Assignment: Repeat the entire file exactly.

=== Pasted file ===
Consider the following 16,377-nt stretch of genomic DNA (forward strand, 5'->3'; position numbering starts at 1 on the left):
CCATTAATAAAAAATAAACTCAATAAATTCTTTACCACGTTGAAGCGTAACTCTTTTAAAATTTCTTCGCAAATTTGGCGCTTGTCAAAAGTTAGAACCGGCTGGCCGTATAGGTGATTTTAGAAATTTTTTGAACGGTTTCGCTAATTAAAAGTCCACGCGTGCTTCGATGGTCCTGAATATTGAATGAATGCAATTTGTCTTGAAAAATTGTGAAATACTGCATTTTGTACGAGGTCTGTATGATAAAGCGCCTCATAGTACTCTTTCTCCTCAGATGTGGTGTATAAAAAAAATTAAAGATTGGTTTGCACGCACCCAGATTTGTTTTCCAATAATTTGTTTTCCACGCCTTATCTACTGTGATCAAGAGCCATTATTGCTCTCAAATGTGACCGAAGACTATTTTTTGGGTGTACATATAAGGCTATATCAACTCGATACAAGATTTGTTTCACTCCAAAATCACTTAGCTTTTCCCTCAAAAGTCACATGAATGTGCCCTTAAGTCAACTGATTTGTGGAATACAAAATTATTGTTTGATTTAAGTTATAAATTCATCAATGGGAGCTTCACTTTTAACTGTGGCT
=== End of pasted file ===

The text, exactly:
Consider the following 16,377-nt stretch of genomic DNA (forward strand, 5'->3'; position numbering starts at 1 on the left):
CCATTAATAAAAAATAAACTCAATAAATTCTTTACCACGTTGAAGCGTAACTCTTTTAAAATTTCTTCGCAAATTTGGCGCTTGTCAAAAGTTAGAACCGGCTGGCCGTATAGGTGATTTTAGAAATTTTTTGAACGGTTTCGCTAATTAAAAGTCCACGCGTGCTTCGATGGTCCTGAATATTGAATGAATGCAATTTGTCTTGAAAAATTGTGAAATACTGCATTTTGTACGAGGTCTGTATGATAAAGCGCCTCATAGTACTCTTTCTCCTCAGATGTGGTGTATAAAAAAAATTAAAGATTGGTTTGCACGCACCCAGATTTGTTTTCCAATAATTTGTTTTCCACGCCTTATCTACTGTGATCAAGAGCCATTATTGCTCTCAAATGTGACCGAAGACTATTTTTTGGGTGTACATATAAGGCTATATCAACTCGATACAAGATTTGTTTCACTCCAAAATCACTTAGCTTTTCCCTCAAAAGTCACATGAATGTGCCCTTAAGTCAACTGATTTGTGGAATACAAAATTATTGTTTGATTTAAGTTATAAATTCATCAATGGGAGCTTCACTTTTAACTGTGGCT